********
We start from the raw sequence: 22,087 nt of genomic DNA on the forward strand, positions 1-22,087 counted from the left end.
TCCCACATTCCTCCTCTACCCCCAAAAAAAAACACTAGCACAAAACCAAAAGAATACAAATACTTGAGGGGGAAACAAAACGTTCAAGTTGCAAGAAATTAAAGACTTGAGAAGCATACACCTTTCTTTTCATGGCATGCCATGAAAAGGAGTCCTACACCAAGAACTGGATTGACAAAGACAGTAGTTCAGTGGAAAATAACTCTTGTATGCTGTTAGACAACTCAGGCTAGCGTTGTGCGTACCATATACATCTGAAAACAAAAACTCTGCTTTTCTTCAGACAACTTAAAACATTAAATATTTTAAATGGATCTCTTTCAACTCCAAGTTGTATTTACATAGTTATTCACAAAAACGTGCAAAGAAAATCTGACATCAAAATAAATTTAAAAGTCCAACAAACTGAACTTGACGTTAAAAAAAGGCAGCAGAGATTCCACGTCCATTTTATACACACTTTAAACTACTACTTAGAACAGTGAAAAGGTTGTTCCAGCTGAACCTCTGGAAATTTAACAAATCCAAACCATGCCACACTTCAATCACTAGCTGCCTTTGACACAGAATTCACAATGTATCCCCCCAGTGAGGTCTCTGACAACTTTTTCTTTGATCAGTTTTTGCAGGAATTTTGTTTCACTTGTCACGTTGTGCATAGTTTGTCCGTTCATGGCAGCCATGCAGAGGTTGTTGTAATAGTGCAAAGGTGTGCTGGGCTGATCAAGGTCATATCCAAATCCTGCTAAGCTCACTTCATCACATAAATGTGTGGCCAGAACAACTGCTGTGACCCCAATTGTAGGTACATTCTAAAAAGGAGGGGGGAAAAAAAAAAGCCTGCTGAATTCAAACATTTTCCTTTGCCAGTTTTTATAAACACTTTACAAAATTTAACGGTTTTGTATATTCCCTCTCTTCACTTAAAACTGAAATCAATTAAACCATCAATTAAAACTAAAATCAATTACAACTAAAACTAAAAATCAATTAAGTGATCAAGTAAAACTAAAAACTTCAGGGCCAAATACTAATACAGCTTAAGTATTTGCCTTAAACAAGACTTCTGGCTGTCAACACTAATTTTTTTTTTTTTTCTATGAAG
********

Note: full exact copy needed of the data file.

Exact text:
We start from the raw sequence: 22,087 nt of genomic DNA on the forward strand, positions 1-22,087 counted from the left end.
TCCCACATTCCTCCTCTACCCCCAAAAAAAAACACTAGCACAAAACCAAAAGAATACAAATACTTGAGGGGGAAACAAAACGTTCAAGTTGCAAGAAATTAAAGACTTGAGAAGCATACACCTTTCTTTTCATGGCATGCCATGAAAAGGAGTCCTACACCAAGAACTGGATTGACAAAGACAGTAGTTCAGTGGAAAATAACTCTTGTATGCTGTTAGACAACTCAGGCTAGCGTTGTGCGTACCATATACATCTGAAAACAAAAACTCTGCTTTTCTTCAGACAACTTAAAACATTAAATATTTTAAATGGATCTCTTTCAACTCCAAGTTGTATTTACATAGTTATTCACAAAAACGTGCAAAGAAAATCTGACATCAAAATAAATTTAAAAGTCCAACAAACTGAACTTGACGTTAAAAAAAGGCAGCAGAGATTCCACGTCCATTTTATACACACTTTAAACTACTACTTAGAACAGTGAAAAGGTTGTTCCAGCTGAACCTCTGGAAATTTAACAAATCCAAACCATGCCACACTTCAATCACTAGCTGCCTTTGACACAGAATTCACAATGTATCCCCCCAGTGAGGTCTCTGACAACTTTTTCTTTGATCAGTTTTTGCAGGAATTTTGTTTCACTTGTCACGTTGTGCATAGTTTGTCCGTTCATGGCAGCCATGCAGAGGTTGTTGTAATAGTGCAAAGGTGTGCTGGGCTGATCAAGGTCATATCCAAATCCTGCTAAGCTCACTTCATCACATAAATGTGTGGCCAGAACAACTGCTGTGACCCCAATTGTAGGTACATTCTAAAAAGGAGGGGGGAAAAAAAAAAGCCTGCTGAATTCAAACATTTTCCTTTGCCAGTTTTTATAAACACTTTACAAAATTTAACGGTTTTGTATATTCCCTCTCTTCACTTAAAACTGAAATCAATTAAACCATCAATTAAAACTAAAATCAATTACAACTAAAACTAAAAATCAATTAAGTGATCAAGTAAAACTAAAAACTTCAGGGCCAAATACTAATACAGCTTAAGTATTTGCCTTAAACAAGACTTCTGGCTGTCAACACTAATTTTTTTTTTTTTTCTATGAAG